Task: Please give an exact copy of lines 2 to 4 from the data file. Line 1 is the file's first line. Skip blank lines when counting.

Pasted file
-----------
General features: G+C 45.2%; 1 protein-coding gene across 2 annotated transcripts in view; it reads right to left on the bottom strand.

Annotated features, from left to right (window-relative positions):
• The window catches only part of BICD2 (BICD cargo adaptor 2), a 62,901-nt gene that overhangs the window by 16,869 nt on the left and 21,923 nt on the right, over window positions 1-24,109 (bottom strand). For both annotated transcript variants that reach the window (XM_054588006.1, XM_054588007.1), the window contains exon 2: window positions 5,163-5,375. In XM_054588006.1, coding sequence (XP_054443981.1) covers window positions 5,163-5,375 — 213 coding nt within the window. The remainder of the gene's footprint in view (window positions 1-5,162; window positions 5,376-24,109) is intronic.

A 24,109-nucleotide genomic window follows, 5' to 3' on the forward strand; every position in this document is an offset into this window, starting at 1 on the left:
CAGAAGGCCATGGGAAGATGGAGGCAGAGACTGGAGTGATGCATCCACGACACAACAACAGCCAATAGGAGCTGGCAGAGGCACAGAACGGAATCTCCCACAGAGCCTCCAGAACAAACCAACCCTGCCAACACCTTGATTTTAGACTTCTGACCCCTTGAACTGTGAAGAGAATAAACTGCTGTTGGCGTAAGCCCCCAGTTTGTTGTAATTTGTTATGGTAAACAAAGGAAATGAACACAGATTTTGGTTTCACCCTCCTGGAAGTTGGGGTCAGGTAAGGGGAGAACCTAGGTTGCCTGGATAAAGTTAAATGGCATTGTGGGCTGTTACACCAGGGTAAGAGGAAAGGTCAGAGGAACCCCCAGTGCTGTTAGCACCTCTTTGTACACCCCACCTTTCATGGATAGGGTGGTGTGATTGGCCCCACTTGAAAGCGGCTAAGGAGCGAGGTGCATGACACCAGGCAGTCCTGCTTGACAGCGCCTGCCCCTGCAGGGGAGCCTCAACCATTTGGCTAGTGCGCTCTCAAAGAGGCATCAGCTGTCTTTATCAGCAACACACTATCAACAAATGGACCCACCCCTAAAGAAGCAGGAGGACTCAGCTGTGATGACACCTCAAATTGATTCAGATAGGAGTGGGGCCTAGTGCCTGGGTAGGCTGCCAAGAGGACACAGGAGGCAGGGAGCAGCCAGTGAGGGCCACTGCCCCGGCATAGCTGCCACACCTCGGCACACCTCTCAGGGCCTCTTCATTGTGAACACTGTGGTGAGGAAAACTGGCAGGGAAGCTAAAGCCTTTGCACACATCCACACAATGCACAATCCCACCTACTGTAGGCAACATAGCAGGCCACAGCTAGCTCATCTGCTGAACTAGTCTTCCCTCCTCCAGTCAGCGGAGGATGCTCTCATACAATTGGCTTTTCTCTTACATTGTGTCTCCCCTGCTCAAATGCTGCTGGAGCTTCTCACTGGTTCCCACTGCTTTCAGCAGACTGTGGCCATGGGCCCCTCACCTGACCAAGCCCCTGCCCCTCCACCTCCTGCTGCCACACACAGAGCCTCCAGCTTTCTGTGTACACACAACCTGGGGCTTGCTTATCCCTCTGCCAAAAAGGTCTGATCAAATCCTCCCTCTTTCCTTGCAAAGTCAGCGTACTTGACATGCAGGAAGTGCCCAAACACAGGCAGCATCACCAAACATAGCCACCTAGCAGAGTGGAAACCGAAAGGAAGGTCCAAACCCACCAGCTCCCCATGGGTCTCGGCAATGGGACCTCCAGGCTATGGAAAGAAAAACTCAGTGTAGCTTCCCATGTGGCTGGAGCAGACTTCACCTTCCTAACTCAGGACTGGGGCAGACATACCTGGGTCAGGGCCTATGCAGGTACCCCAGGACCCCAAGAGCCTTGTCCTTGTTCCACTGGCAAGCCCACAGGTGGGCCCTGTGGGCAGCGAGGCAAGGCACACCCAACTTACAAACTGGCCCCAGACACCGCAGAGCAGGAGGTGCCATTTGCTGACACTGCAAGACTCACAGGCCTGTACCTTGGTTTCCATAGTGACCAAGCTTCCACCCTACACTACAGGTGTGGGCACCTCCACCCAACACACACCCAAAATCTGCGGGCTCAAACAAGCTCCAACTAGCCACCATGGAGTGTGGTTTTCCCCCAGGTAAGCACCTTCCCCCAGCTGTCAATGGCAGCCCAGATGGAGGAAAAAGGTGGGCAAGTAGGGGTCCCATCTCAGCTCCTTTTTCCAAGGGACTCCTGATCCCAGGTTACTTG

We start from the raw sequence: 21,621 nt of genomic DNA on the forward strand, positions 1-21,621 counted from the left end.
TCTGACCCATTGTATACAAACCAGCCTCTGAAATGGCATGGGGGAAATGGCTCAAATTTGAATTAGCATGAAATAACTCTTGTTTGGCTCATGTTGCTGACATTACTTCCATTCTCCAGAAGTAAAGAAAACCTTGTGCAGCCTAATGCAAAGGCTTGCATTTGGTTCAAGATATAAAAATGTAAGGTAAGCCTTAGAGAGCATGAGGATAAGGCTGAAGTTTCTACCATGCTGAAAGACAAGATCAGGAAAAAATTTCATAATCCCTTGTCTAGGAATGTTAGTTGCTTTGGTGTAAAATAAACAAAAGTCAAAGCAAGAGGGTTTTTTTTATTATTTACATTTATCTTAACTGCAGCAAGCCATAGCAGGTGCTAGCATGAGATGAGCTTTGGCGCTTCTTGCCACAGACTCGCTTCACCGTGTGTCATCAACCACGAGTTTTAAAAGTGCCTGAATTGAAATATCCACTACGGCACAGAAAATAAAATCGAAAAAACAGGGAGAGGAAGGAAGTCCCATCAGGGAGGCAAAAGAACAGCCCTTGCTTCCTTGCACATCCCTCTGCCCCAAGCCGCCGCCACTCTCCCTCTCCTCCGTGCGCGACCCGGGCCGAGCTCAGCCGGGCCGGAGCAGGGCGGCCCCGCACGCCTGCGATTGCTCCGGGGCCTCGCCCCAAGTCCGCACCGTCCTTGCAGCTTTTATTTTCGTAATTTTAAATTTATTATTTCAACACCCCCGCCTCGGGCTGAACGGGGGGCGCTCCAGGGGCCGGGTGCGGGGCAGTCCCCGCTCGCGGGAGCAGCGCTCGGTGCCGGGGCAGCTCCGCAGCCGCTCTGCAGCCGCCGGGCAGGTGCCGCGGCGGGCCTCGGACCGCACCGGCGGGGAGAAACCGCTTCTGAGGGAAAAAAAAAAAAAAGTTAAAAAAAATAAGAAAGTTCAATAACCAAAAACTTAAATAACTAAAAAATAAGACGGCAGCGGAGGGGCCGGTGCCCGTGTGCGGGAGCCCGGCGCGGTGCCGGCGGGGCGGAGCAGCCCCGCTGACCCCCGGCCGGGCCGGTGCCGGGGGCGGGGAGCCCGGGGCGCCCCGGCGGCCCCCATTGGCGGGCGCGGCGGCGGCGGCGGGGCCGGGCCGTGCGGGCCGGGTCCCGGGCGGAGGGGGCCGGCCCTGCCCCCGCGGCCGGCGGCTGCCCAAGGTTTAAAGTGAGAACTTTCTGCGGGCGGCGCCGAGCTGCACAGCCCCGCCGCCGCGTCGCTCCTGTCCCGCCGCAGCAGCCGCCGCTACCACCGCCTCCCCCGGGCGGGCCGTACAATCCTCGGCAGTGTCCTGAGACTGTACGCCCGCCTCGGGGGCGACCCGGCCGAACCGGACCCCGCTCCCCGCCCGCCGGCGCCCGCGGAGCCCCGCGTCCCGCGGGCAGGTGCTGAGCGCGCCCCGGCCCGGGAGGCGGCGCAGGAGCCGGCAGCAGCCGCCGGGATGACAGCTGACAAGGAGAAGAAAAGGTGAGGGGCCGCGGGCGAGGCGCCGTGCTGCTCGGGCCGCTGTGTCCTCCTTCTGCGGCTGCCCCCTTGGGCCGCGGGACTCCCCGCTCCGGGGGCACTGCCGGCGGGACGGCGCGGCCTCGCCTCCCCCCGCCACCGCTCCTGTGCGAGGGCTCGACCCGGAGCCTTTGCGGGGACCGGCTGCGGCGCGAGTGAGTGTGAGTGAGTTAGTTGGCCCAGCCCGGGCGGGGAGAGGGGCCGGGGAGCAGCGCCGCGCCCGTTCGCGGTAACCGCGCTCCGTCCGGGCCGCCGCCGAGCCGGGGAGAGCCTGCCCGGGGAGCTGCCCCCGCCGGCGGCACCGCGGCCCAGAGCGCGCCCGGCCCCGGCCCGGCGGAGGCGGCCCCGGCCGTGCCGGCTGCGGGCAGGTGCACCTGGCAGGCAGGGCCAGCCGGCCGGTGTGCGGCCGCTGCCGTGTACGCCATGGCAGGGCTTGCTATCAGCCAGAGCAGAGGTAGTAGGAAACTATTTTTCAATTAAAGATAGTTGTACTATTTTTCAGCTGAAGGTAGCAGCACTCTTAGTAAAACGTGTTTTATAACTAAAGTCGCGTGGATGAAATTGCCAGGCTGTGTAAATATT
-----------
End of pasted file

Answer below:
Annotated features, from left to right (window-relative positions):
• The window catches only part of BICD2 (BICD cargo adaptor 2), a 62,901-nt gene that overhangs the window by 16,869 nt on the left and 21,923 nt on the right, over window positions 1-24,109 (bottom strand). For both annotated transcript variants that reach the window (XM_054588006.1, XM_054588007.1), the window contains exon 2: window positions 5,163-5,375. In XM_054588006.1, coding sequence (XP_054443981.1) covers window positions 5,163-5,375 — 213 coding nt within the window. The remainder of the gene's footprint in view (window positions 1-5,162; window positions 5,376-24,109) is intronic.

A 24,109-nucleotide genomic window follows, 5' to 3' on the forward strand; every position in this document is an offset into this window, starting at 1 on the left: